This article defends the view that the Faculty of Language is compositional; namely, that it computes the meaning of complex expressions from the meanings of their immediate constituents. I first argue that compositionality and other competing, non-compositional constraints on the ways in which we compute the meanings of complex expressions should be understood as hypotheses about the innate constrains of the semantic operations of the Faculty of Language. I then argue that, unlike compositionality, most of the currently available non-compositional constraints predict incorrect patterns of early linguistic development. This supports the view that the Faculty of Language is compositional. More generally, this article proposes a way of reframing the compositionality debate which, by focusing on its implications for language acquisition, opens what has so far been a mainly theoretical debate to a more straightforward empirical resolution.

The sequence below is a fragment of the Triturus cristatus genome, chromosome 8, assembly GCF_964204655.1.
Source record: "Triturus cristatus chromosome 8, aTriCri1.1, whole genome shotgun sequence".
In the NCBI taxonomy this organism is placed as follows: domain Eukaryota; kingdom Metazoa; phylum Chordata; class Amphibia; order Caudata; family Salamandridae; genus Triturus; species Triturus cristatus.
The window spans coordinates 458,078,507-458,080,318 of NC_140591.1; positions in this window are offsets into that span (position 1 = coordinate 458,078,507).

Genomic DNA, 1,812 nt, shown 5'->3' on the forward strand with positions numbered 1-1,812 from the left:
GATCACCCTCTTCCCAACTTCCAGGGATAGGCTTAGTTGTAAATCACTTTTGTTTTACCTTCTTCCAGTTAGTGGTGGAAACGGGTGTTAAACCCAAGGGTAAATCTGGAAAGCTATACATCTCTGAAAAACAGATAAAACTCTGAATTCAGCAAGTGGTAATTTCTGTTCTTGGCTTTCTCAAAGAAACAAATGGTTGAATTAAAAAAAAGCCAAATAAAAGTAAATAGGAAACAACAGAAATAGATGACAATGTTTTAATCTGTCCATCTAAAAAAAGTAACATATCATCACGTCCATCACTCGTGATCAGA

|Original language||English (US)|
|Number of pages||39|
|Journal||Mind and Language|
|State||Published - Sep 1 2015|
ASJC Scopus subject areas
- Language and Linguistics
- Linguistics and Language